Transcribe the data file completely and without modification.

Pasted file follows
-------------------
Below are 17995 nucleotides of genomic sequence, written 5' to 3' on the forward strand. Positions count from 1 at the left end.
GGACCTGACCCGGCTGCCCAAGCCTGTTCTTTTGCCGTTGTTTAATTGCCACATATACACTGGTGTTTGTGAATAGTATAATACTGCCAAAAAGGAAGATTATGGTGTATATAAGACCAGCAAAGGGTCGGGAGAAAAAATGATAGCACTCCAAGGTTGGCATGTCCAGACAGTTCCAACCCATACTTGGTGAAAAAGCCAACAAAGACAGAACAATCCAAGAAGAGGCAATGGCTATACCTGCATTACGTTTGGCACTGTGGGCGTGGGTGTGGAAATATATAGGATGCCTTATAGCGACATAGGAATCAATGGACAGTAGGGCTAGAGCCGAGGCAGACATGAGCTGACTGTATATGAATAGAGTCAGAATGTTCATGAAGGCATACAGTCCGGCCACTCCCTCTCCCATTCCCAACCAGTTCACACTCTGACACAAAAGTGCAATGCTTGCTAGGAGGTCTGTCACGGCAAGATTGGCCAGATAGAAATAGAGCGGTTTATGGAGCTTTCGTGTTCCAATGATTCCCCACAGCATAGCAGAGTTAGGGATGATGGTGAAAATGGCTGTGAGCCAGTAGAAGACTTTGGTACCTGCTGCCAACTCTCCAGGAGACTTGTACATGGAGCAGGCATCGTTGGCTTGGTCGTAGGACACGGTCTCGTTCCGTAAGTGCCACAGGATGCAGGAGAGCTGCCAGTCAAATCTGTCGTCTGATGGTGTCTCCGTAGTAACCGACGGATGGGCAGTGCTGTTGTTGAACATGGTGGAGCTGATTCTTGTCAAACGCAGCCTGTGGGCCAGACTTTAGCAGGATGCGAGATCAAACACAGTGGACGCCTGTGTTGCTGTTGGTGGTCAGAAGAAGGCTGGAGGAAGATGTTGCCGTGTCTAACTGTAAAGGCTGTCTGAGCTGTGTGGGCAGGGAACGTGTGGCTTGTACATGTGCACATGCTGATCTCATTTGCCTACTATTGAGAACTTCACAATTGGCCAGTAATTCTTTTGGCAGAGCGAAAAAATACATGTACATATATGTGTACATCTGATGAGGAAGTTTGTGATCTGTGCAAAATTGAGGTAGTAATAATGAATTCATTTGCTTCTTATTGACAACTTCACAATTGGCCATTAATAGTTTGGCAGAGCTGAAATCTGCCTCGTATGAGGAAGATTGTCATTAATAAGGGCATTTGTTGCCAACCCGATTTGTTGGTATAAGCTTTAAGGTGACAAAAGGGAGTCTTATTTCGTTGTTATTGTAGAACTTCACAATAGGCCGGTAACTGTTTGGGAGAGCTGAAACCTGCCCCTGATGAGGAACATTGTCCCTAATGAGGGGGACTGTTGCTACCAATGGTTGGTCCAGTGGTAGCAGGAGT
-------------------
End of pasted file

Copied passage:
Below are 17995 nucleotides of genomic sequence, written 5' to 3' on the forward strand. Positions count from 1 at the left end.
GGACCTGACCCGGCTGCCCAAGCCTGTTCTTTTGCCGTTGTTTAATTGCCACATATACACTGGTGTTTGTGAATAGTATAATACTGCCAAAAAGGAAGATTATGGTGTATATAAGACCAGCAAAGGGTCGGGAGAAAAAATGATAGCACTCCAAGGTTGGCATGTCCAGACAGTTCCAACCCATACTTGGTGAAAAAGCCAACAAAGACAGAACAATCCAAGAAGAGGCAATGGCTATACCTGCATTACGTTTGGCACTGTGGGCGTGGGTGTGGAAATATATAGGATGCCTTATAGCGACATAGGAATCAATGGACAGTAGGGCTAGAGCCGAGGCAGACATGAGCTGACTGTATATGAATAGAGTCAGAATGTTCATGAAGGCATACAGTCCGGCCACTCCCTCTCCCATTCCCAACCAGTTCACACTCTGACACAAAAGTGCAATGCTTGCTAGGAGGTCTGTCACGGCAAGATTGGCCAGATAGAAATAGAGCGGTTTATGGAGCTTTCGTGTTCCAATGATTCCCCACAGCATAGCAGAGTTAGGGATGATGGTGAAAATGGCTGTGAGCCAGTAGAAGACTTTGGTACCTGCTGCCAACTCTCCAGGAGACTTGTACATGGAGCAGGCATCGTTGGCTTGGTCGTAGGACACGGTCTCGTTCCGTAAGTGCCACAGGATGCAGGAGAGCTGCCAGTCAAATCTGTCGTCTGATGGTGTCTCCGTAGTAACCGACGGATGGGCAGTGCTGTTGTTGAACATGGTGGAGCTGATTCTTGTCAAACGCAGCCTGTGGGCCAGACTTTAGCAGGATGCGAGATCAAACACAGTGGACGCCTGTGTTGCTGTTGGTGGTCAGAAGAAGGCTGGAGGAAGATGTTGCCGTGTCTAACTGTAAAGGCTGTCTGAGCTGTGTGGGCAGGGAACGTGTGGCTTGTACATGTGCACATGCTGATCTCATTTGCCTACTATTGAGAACTTCACAATTGGCCAGTAATTCTTTTGGCAGAGCGAAAAAATACATGTACATATATGTGTACATCTGATGAGGAAGTTTGTGATCTGTGCAAAATTGAGGTAGTAATAATGAATTCATTTGCTTCTTATTGACAACTTCACAATTGGCCATTAATAGTTTGGCAGAGCTGAAATCTGCCTCGTATGAGGAAGATTGTCATTAATAAGGGCATTTGTTGCCAACCCGATTTGTTGGTATAAGCTTTAAGGTGACAAAAGGGAGTCTTATTTCGTTGTTATTGTAGAACTTCACAATAGGCCGGTAACTGTTTGGGAGAGCTGAAACCTGCCCCTGATGAGGAACATTGTCCCTAATGAGGGGGACTGTTGCTACCAATGGTTGGTCCAGTGGTAGCAGGAGT